Although he was just a kid at the time, Joseph Peluso remembers Pac Man Fever. “When this business first started, Pac Man was really big,” said Peluso, manager of Game Time Amusements in North Bergen, N.J. “You could put a video game in a pizza place and it would bring in $200 dollars a week.”
With the advent of the Xbox and other popular home entertainment systems, the fever surrounding coin-op video games has subsided, and as 2010 winds to a close, amusement vendors are largely more focused on branching out into other areas. In many cases, this expanded territory includes jukeboxes, pool tables, electronic darts or prize redemption machines.
“The last three or four years, jukeboxes and pool tables have been our top earners,” Peluso said. “You can count on them to do the same numbers every week, give or take $40 or $50.”
However, some video games continue to earn their keep, Peluso said, most notably those too large, unwieldy or expensive to be found in the typical home.
“In order for a game to do well, it has to be something they can’t do in their house,” he said. “The only games that make money are the boxing games, buck hunting games and basketball games.”
Another characteristic of a top-earning video game is an interactive or competitive component, as with Silver Strike Bowling, said Jeffrey Collins, president of Ace Music Company, Inc., in Kokomo, Ind.
“It’s very user-friendly, and very lifelike,” Collins said of Silver Strike, which was the company’s top-earning machine of 2010. “You can build your own bowler, and you can pick his or her clothes, make him a right or left-hander, and customize the bowling ball. It’s an incredible technology.”
This enhanced virtual experience is made still more realistic through nationwide competitions and league play, some of which involve cash prizes.
“There’s a card that keeps track of how you’ve done, and there are contests and prizes that go with them,” Collins said. “You’d think it would be easy to cheat, but it’s not.”
The added appeal of winning prizes or cash has made prize redemption games a top-earning machine in 2010 for Cedar Rapids, Iowa-based AmuseMeGames.com, said Manager Steven Bray.
“Our best-earning machines are jukeboxes and games that dispense award tickets that can be exchanged for merchandise,” Bray said. “People like to win prizes; that’s the main reason those do well.”
Jukeboxes, once a mainstay of nostalgia, have also been modernized to keep up with demand, Bray said.
“In the past several years, jukeboxes have been able to hook up and interface with the Internet, and so the selection of tunes now is limitless,” he said. “A compact disc jukebox would have had 100 CDs and 1,500 songs, and now an Internet jukebox has 650,000-plus songs.”
LaVerl Jose, part owner and repair technician for Bannock music in Pocatello, Idaho, has also had the most success in 2010 with Internet jukeboxes.
“Downloader jukeboxes do well, they do much better than the CD jukeboxes did,” he said.
This advance in technology has significantly increased the earnings of, and emphasis on, the once-humble jukebox.
“It’s really revitalized the jukebox. We do strictly downloader jukeboxes now,” Bray said. “If a location isn’t significant enough to deserve a downloader jukebox, then it’s not significant enough to deserve a jukebox.”
When it comes to earnings, choosing the right location is just as crucial as choosing the right technology, Bray said.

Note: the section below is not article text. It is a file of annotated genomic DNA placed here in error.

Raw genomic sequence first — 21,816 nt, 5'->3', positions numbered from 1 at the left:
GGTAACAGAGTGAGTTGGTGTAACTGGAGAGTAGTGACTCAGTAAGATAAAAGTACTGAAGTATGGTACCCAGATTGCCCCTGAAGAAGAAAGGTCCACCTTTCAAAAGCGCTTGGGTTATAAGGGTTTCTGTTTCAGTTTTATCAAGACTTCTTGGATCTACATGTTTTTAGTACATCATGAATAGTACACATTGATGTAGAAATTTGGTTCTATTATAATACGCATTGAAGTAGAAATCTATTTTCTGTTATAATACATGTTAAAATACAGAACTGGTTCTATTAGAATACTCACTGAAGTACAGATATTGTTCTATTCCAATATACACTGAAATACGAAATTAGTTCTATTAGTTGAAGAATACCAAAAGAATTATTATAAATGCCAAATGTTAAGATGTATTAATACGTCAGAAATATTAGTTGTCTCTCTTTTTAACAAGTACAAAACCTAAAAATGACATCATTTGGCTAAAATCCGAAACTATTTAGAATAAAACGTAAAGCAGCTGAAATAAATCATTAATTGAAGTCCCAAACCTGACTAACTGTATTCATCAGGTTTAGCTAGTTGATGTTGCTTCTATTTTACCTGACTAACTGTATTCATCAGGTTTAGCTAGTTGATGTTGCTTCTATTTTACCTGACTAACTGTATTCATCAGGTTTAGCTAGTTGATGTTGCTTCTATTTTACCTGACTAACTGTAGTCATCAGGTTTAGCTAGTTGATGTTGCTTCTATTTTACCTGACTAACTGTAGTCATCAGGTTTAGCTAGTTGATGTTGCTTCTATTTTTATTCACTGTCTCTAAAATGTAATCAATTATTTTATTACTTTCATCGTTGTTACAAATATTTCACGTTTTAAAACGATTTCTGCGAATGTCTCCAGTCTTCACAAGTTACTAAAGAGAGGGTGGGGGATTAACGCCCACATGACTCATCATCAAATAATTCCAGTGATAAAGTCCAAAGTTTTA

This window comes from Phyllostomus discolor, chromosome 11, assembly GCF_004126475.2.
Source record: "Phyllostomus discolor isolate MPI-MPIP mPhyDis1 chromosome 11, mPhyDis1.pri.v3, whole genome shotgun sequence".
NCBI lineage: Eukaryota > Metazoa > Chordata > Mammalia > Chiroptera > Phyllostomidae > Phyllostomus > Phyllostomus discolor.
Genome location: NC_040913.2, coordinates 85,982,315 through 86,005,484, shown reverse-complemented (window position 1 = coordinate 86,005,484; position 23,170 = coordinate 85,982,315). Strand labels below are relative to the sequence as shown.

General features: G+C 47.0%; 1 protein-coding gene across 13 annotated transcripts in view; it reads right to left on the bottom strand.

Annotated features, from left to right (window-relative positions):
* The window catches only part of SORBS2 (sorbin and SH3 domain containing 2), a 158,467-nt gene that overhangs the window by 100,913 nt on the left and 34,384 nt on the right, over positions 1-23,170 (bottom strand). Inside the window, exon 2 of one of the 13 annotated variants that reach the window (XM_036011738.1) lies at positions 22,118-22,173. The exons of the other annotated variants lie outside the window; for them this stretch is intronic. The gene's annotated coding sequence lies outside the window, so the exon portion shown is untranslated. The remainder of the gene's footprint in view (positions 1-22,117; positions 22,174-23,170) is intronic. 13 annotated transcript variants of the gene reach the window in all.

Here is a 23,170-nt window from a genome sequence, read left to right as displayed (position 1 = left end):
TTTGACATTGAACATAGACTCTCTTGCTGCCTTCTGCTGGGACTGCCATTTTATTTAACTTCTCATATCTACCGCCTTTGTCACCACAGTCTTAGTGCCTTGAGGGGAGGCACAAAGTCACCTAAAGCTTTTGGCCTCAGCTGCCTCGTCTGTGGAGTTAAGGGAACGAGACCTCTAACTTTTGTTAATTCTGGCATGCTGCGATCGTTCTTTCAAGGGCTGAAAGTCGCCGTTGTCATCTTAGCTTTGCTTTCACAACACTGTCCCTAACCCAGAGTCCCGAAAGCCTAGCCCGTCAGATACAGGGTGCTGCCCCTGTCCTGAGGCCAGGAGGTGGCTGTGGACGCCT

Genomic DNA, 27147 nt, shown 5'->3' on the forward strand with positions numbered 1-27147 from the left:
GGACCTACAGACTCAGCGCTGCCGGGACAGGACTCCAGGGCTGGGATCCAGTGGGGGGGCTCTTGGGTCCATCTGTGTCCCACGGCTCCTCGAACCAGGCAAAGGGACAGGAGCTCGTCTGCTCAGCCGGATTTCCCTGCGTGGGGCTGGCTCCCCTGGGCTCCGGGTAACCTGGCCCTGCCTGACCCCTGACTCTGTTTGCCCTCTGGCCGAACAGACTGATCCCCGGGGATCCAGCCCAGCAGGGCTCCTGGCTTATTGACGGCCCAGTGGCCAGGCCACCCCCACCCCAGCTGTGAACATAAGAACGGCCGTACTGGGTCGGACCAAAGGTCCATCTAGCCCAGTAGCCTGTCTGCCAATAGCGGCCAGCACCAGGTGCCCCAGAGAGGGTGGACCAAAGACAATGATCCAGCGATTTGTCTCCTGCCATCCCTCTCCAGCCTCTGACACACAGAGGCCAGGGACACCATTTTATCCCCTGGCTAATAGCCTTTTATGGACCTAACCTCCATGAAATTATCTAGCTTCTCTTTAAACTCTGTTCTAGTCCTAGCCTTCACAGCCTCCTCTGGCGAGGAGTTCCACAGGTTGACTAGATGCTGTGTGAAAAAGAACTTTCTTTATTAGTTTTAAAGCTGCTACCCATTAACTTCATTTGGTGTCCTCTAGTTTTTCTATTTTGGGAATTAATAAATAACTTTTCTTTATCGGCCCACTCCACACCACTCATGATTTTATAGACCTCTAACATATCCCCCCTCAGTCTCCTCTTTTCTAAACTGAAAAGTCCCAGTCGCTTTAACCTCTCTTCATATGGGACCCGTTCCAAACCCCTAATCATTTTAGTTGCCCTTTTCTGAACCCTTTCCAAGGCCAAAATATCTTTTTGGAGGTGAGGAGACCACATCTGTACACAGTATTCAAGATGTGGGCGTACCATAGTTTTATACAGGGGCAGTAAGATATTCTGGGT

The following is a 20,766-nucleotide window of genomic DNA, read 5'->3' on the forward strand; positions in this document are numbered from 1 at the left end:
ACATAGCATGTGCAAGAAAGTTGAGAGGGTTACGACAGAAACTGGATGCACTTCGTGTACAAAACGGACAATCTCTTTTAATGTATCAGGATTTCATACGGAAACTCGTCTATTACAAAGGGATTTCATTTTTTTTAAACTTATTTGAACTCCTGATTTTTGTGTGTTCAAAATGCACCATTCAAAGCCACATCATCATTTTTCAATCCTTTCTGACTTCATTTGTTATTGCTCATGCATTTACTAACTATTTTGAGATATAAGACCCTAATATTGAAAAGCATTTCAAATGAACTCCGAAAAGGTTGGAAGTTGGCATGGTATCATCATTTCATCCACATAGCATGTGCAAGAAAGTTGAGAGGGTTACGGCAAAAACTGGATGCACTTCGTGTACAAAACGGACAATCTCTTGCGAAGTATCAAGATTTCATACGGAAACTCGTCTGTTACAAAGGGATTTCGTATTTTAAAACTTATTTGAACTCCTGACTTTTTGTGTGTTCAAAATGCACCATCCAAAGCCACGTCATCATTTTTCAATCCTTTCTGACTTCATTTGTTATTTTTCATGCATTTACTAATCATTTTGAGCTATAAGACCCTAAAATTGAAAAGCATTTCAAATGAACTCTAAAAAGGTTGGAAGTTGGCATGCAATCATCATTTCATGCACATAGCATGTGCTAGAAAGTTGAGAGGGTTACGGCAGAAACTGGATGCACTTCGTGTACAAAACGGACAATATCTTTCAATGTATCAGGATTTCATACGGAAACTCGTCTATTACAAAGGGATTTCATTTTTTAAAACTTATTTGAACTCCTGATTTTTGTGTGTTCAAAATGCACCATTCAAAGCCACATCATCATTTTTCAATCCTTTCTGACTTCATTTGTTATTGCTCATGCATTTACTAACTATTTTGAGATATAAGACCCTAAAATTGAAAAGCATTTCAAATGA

“There are some bars that focus on things that are detrimental to our income, such as karaoke or live music,” he said. “We’re looking for a bar that not only does well, but that allows our equipment to do its job.”
Knowledge of the location and the demographic are important factors for Dave Knupp, president of Amuse-O-Matic in Fort Dodge, Iowa, which yielded its top earnings in 2010 from bowling and golf games.
“It’s mostly going to be people in their 30s and 40s playing these games, they like being online and competing in contests,” said Knupp, who places himself in that demographic. “That age group hangs out a lot in bars; some of them are places I go, too. So it’s really about location and knowing where to put them.”
This emphasis on location has also worked well for Cliff Entrekin, owner of Action Vend in Fayetteville, Ga.
“It’s all based on the clientele,” he said. “For example, if you’re at a pizza place, kiddie games do well, like the games with the crane where they can win a prize. It’s totally dependent on the clientele and the location.”
With the threat of obsolescence looming over even the most current technologies, coin-op vendors need to continually keep an eye on future sources of revenue, said Bray of AmuseMeGames.com.
“In 2005 we bought a building with a showroom, and we sell a lot of these machines to people for their homes,” he said. “We sell new and used jukeboxes, pinball machines, pool tables, electronic dart machines and video games. So that’s one way we’ve diversified.”
According to Knupp of Amuse-O-Matic, it’s important to update technologies and be aware of the latest trends from year to year.
“You have to keep updating every year,” he said. “Some operators don’t like to have to spend a little extra to stay up-to-date. But it’s important, and it pays off.”
Peluso noted that adding new locations is an ongoing goal for his company in terms of increasing revenue.
“The only way in this business is to try to get new locations,” he said. “You can’t change the locations you already have; you can’t make them earn more money. We just try to put out as many machines as we can, in the right locations.” –
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